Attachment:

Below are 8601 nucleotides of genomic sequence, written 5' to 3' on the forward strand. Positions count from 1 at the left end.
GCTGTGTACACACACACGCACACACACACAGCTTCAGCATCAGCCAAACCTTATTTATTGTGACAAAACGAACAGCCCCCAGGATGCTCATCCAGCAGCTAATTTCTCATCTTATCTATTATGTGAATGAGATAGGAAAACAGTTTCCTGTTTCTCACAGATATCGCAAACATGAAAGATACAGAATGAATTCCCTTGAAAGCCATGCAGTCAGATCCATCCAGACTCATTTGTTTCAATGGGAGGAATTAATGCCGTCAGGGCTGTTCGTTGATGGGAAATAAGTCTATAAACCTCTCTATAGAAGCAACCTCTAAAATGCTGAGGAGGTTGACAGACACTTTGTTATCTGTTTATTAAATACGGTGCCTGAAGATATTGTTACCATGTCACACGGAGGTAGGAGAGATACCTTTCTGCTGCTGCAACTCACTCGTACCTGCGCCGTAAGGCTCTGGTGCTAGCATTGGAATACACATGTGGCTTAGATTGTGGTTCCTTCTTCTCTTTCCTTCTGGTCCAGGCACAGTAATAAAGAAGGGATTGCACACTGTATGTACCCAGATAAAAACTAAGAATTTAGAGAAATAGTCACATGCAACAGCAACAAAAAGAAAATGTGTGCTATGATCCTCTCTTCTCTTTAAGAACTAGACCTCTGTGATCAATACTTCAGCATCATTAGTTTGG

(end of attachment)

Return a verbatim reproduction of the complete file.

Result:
Below are 8601 nucleotides of genomic sequence, written 5' to 3' on the forward strand. Positions count from 1 at the left end.
GCTGTGTACACACACACGCACACACACACAGCTTCAGCATCAGCCAAACCTTATTTATTGTGACAAAACGAACAGCCCCCAGGATGCTCATCCAGCAGCTAATTTCTCATCTTATCTATTATGTGAATGAGATAGGAAAACAGTTTCCTGTTTCTCACAGATATCGCAAACATGAAAGATACAGAATGAATTCCCTTGAAAGCCATGCAGTCAGATCCATCCAGACTCATTTGTTTCAATGGGAGGAATTAATGCCGTCAGGGCTGTTCGTTGATGGGAAATAAGTCTATAAACCTCTCTATAGAAGCAACCTCTAAAATGCTGAGGAGGTTGACAGACACTTTGTTATCTGTTTATTAAATACGGTGCCTGAAGATATTGTTACCATGTCACACGGAGGTAGGAGAGATACCTTTCTGCTGCTGCAACTCACTCGTACCTGCGCCGTAAGGCTCTGGTGCTAGCATTGGAATACACATGTGGCTTAGATTGTGGTTCCTTCTTCTCTTTCCTTCTGGTCCAGGCACAGTAATAAAGAAGGGATTGCACACTGTATGTACCCAGATAAAAACTAAGAATTTAGAGAAATAGTCACATGCAACAGCAACAAAAAGAAAATGTGTGCTATGATCCTCTCTTCTCTTTAAGAACTAGACCTCTGTGATCAATACTTCAGCATCATTAGTTTGG